The Scotland County Department of Social Services will begin foster parent training later this month at its offices in Laurinburg.
Anyone interested in learning more about becoming a foster parent is encouraged to attend an orientation meeting on Oct. 18 beginning at 6 p.m. The training will be held at the Social services office. Attendees are asked to drive to the back of the DSS building for parking and entrance into the building at 1405 West Boulevard in Laurinburg.
To become a foster parent, one must first pass a list of criteria established by the agency, according to DSS licensing worker Debra Webb.
“There is a great need for foster parents in our county,” Webb said.
To qualify, a foster parent must be at least 21 years old and be financially stable. They must also submit to a background check, a criminal record check and be able to pass a physical exam.
Prospective foster parents must complete a Model Approach to Partnership in Parenting Training course to receive licensure. That training begins Oct. 25.
“Anyone interested in fostering a child must participate in a 30-hour course in order to become licensed as a foster parent,” Snead said. “It is not a pass/fail course, but it is designed to give potential foster parents the information necessary to decide if that commitment is something he or she wants to undertake.”
Classes meet in 10 weekly sessions at three hours each. Licensure is good for two years, with renewals possible pending a review.
“I wouldn’t call it rigorous, but reading assignments, paperwork, and participation are a big part of the process toward becoming licensed,” Snead said.
One of the important things foster parents learn on the way to licensure is that a top goal of the MAPP program is reunification of the child with his or her birth parents.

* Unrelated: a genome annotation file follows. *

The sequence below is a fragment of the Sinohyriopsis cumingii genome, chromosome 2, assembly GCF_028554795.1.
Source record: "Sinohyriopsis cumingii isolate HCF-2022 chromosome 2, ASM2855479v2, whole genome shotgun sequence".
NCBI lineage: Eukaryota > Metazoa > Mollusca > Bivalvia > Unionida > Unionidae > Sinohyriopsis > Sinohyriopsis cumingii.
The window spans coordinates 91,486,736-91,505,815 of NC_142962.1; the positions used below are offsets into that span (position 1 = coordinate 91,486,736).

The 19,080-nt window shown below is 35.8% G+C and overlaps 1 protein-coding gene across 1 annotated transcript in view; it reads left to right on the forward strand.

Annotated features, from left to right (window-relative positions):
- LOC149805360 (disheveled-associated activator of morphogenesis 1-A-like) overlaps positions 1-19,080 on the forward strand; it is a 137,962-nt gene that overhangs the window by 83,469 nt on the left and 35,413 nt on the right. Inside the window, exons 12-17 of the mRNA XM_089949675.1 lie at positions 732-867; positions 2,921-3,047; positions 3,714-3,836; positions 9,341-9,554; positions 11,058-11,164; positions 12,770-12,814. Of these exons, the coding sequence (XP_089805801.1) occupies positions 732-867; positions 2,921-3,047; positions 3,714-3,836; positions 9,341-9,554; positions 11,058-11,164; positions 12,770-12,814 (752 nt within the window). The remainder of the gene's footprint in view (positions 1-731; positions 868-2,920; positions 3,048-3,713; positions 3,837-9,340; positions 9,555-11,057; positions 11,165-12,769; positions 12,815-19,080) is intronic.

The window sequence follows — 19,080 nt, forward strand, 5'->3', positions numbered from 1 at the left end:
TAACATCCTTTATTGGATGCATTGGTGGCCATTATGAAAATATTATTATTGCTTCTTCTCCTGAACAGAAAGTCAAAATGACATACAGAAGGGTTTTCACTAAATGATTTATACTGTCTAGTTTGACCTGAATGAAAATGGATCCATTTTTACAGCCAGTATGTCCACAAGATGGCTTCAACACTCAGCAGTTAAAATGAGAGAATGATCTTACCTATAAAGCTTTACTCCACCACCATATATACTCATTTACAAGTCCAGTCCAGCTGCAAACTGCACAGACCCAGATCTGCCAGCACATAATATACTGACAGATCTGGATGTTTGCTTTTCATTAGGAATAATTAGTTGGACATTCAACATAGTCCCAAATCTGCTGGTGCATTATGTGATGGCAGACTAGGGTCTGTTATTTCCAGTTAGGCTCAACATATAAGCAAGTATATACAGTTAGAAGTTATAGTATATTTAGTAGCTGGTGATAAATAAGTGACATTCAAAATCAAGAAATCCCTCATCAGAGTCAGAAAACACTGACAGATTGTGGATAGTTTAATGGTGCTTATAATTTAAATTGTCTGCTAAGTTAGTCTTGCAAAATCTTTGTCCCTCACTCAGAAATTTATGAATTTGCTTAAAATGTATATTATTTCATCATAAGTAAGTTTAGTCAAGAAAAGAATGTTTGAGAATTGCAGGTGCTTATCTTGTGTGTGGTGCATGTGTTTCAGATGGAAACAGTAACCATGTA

Participating individuals or families receive a stipend to help with expenses, depending on the number of children in their household and their ages. A maximum of five children is allowed under the program.
“That number includes a family’s birth children as well,” Webb said. “For instance, if you have three children and are interested in providing foster care for more, you would be allowed two children provided you completed the course for licensure. An exception might be made in the case of siblings; we don’t want to separate them, and would let them go into a household exceeding five children in order to keep them together.”
Webb encourages anyone interested in fostering, or in supporting a foster parent, to attend the orientation meeting.
“If you are unsure whether or not you want to foster a child, you might want to consider becoming a support person,” Webb said. “For example, perhaps you know someone with an ability or a hobby that the child is interested in, but that the foster parent doesn’t do. This would be a great opportunity for you to volunteer your time and interest to a very worthy cause.”
Single or married persons are eligible to foster a child.
For information call 277-2525 for Licensing Worker Debra Webb at extension 3370 or Foster Care Supervisor Jennifer Byrd at ext. 3392.